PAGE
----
Installations of another type may be employed, for example a rocking ladle having one or more porous members in its lower parts. The treatment container may comprise two compartments, one for the deoxidation and one for the degasification. The porous members may be supported by lances which are plunged into the liquid metal.
Further modifications may be made without departing from the scope of the present invention.
Having described our invention, we claim:
1. Apparatus for the treatment of molten metal by injection of gas into said metal, comprising means defining a gas-treatment chamber having a bottom wall and side walls, a pouring box the inner volume of which is very substantially smaller than that of said chamber, said pouring box communicating with the gas-treatment chamber for feeding molten metal to said chamber, a cover for said chamber, an outlet in the bottom wall of said chamber, means for closing and opening the outlet, the cover being gas-untight to permit the escape of gas from the gas-treatment chamber, at least one gas-permeable, molten metal impervious, member in the bottom of said chamber, and means for supplying gas to said member for introduction into the molten metal in the form of fine bubbles.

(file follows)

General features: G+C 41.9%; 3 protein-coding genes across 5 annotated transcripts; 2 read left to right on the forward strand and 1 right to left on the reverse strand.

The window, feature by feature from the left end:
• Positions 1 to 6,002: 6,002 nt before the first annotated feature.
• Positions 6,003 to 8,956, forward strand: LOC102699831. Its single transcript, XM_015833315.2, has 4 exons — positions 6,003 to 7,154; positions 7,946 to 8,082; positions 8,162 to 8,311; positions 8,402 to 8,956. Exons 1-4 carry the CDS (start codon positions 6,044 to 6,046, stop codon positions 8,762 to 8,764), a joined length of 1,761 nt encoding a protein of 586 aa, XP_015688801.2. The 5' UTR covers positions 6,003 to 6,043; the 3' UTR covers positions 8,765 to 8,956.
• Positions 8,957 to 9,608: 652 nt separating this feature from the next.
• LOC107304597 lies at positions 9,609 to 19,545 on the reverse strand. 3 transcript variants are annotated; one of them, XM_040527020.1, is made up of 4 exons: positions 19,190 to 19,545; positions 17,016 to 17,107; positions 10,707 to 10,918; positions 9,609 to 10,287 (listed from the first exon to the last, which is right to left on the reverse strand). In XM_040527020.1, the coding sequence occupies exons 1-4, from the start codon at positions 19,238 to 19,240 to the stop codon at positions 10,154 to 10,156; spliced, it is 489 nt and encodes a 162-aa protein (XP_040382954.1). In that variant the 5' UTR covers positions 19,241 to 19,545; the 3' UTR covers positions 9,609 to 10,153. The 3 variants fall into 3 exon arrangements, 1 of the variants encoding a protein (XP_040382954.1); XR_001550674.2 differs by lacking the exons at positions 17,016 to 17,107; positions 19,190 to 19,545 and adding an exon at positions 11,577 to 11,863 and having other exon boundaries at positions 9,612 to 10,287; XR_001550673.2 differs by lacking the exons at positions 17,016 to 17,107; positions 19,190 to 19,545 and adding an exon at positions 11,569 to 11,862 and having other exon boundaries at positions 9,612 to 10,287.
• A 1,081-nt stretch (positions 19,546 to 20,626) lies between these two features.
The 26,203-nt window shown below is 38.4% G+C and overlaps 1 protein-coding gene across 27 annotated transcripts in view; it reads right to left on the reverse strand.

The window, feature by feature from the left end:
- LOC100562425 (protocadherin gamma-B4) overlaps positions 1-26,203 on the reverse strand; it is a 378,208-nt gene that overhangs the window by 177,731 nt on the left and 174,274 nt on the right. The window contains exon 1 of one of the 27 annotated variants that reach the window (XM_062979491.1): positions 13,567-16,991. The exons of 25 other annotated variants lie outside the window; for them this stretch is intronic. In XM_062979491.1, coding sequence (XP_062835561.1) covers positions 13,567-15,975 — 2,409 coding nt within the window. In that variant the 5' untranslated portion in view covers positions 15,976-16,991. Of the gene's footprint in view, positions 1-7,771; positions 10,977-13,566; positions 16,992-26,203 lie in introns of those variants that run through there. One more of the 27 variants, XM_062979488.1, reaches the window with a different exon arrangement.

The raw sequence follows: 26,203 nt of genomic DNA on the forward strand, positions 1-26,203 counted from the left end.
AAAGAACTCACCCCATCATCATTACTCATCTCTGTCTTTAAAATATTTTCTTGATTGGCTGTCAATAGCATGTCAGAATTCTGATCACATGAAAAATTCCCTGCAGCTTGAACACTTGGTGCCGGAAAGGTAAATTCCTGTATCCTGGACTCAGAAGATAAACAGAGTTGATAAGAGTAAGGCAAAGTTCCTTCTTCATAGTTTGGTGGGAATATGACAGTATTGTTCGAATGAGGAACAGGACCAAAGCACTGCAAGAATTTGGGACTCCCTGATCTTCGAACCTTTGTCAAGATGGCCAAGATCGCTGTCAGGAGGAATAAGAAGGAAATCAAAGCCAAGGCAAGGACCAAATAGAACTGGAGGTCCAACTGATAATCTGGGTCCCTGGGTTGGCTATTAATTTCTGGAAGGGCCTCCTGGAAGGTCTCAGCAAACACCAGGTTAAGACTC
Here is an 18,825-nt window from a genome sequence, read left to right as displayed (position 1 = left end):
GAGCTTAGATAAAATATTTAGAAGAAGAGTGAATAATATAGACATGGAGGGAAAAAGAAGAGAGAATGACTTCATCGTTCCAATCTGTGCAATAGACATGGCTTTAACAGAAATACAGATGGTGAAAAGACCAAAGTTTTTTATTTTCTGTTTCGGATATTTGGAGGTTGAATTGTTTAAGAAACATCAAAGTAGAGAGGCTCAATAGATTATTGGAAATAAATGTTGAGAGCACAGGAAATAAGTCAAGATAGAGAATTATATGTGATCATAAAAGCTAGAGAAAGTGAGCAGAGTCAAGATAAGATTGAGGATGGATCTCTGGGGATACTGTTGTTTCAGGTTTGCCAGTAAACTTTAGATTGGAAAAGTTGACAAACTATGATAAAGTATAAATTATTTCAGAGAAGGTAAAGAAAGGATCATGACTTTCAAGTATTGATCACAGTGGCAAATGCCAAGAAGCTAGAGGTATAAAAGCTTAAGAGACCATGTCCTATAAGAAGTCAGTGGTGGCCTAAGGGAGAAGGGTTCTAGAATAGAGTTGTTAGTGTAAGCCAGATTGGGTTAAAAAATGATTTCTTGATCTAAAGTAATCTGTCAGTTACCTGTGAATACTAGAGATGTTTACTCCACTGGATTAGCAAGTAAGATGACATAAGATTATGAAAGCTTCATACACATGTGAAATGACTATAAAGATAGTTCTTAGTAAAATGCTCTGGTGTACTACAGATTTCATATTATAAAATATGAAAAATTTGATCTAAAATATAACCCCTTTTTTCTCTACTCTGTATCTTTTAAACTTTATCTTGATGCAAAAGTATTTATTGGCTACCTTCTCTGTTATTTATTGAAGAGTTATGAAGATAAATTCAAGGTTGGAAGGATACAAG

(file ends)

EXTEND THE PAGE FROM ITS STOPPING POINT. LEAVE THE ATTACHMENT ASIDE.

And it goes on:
2. Apparatus as claimed in claim 1, and a hopper with which said outlet communicates to receive molten metal from said chamber, said hopper having a second outlet in its bottom, means for closing and for opening said second outlet, a second cover for said hopper, said second cover being gas-untight for the escape of gas from said hopper.
3. An apparatus as claimed in claim 1, comprising a plurality of gas-permeable members in the bottom wall of the gas-treatment chamber, said gas-permeable members being spaced apart by substantial areas of said bottom wall of the gas-treatment chamber, and means for supplying two chemically different gases respectively to two gas-permeable members.
4. An apparatus as claimed in claim 1, comprising a stopper for removably closing said outlet, said stopper extending up through said cover, the cover havingclearance with the stopper for the escape of gas from the gas-treatment chamber.
5. An apparatus as claimed in claim 1, and means for introducing inert gas under said cover.
6. An apparatus as claimed in claim 2, comprising a stopper for removably closing said second outlet, said second cover having an opening therethrough for said second stopper and having clearance with said stopper.
7. An apparatus as claimed in claim 2, and means for introducing inert gas under said second cover.
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|U.S. Classification||266/220, 164/259, 75/648, 164/66.1|
|International Classification||C22B9/05, C22B9/00, C22B15/00|
|Cooperative Classification||C22B9/05, C22B15/006, C22B9/055|
|European Classification||C22B9/05, C22B15/00H8, C22B9/05F|